Last week was Sunshine Week, where the openness or lack of it when it comes to government is highlighted. At the federal level with all the hype of transparency it seems there is a great deal of secrecy.
- U.S. senators do not file campaign contributions electronically, because they are not required to. Their reports are printed and mailed to the Secretary of the Senate where they are scanned into nonsearchable images and e-mailed to the Federal Elections Commission. The FEC posts the images on its site and snail-mails the data to a government contractor, which manually inputs the data into a searchable database -– all of which results in unnecessary costs and delays for public review. Proposals to change the antiquated process to comport with House electronic-reporting mandates have failed.
- Voting records are not recorded during congressional “voice votes.”
- Lawmakers are not required to reveal their affiliations with charities and nonprofits, which may receive unlimited funding from corporations.
- There is no standard, one-stop shopping source to obtain information about congressional committee hearing times, agendas, votes, member changes, transcripts and so forth.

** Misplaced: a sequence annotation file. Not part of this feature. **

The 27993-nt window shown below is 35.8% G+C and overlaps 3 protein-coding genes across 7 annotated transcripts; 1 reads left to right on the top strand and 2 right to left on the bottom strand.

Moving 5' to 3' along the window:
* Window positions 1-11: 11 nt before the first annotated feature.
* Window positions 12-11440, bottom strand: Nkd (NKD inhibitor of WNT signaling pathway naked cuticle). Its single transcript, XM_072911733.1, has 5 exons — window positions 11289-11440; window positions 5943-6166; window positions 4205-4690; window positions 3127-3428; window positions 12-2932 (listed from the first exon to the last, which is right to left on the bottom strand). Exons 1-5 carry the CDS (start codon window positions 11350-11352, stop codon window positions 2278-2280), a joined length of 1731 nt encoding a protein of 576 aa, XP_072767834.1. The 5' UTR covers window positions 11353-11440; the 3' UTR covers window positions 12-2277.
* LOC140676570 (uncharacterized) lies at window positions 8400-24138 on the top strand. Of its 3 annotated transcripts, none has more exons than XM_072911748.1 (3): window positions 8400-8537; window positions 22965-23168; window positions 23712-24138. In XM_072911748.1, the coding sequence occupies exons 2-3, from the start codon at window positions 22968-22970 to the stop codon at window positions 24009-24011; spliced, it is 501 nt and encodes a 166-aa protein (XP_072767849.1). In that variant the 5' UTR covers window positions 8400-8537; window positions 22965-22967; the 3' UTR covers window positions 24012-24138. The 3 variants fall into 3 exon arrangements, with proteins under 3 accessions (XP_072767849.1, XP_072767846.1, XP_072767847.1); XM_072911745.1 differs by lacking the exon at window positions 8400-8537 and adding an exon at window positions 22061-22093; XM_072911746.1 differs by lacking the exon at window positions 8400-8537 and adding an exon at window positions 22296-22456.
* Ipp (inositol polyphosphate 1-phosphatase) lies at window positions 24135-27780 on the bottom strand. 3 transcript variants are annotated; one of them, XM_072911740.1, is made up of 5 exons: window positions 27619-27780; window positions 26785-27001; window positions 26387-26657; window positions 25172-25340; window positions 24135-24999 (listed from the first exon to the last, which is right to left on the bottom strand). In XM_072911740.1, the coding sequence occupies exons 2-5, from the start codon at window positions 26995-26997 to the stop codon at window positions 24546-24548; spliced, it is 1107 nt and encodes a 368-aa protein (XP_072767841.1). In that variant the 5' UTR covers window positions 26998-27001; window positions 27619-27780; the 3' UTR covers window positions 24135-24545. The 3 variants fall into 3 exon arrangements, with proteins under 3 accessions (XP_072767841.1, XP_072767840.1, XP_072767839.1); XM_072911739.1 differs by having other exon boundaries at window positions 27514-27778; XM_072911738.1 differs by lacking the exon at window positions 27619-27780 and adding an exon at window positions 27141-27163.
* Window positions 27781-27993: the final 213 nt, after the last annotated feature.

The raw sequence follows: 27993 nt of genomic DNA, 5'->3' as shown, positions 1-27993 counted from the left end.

- The URLs for committee websites are sometimes altered without notice when the ruling party changes, leaving a trail of broken links around the web.
- Lawmakers do not have to disclose when they’ve met with lobbyists.
- There is a three-to-four-month lag time in publicizing the White House visitor log, and the rules for disclosing the logs are riddled with exceptions.
But that’s not all. Seems there are tremendous shortfalls when it comes to complying with the Freedom of Information Act.
- When the government does comply, the records produced generally are nonsearchable image files, or they are printed documents, making them difficult to sift through and analyze.
- Neither Congress nor the courts are covered by FOIA, nor the president and immediate staff. FOIA basically only covers the executive-branch agencies, and the law does not cover documents surrounding the so-called “deliberative process.”
- FOIA requests often take years to process despite a 20-day rule. Many agencies have not updated their FOIA protocols despite a White House order that they do so.
With all the lack of transparency is it really hard to believe why people don’t trust the government. The perfect example of opaqueness was seen during the debate on ObamaCare.
- POGO at Sunshine Week Hearing: Bring FOIA Out of the Dark Ages (pogoblog.typepad.com)
- It’s Sunshine Week, But Obama’s Transparency Record is Cloudy (wired.com)
- Storm clouds are gathering over Sunshine Week (thehill.com)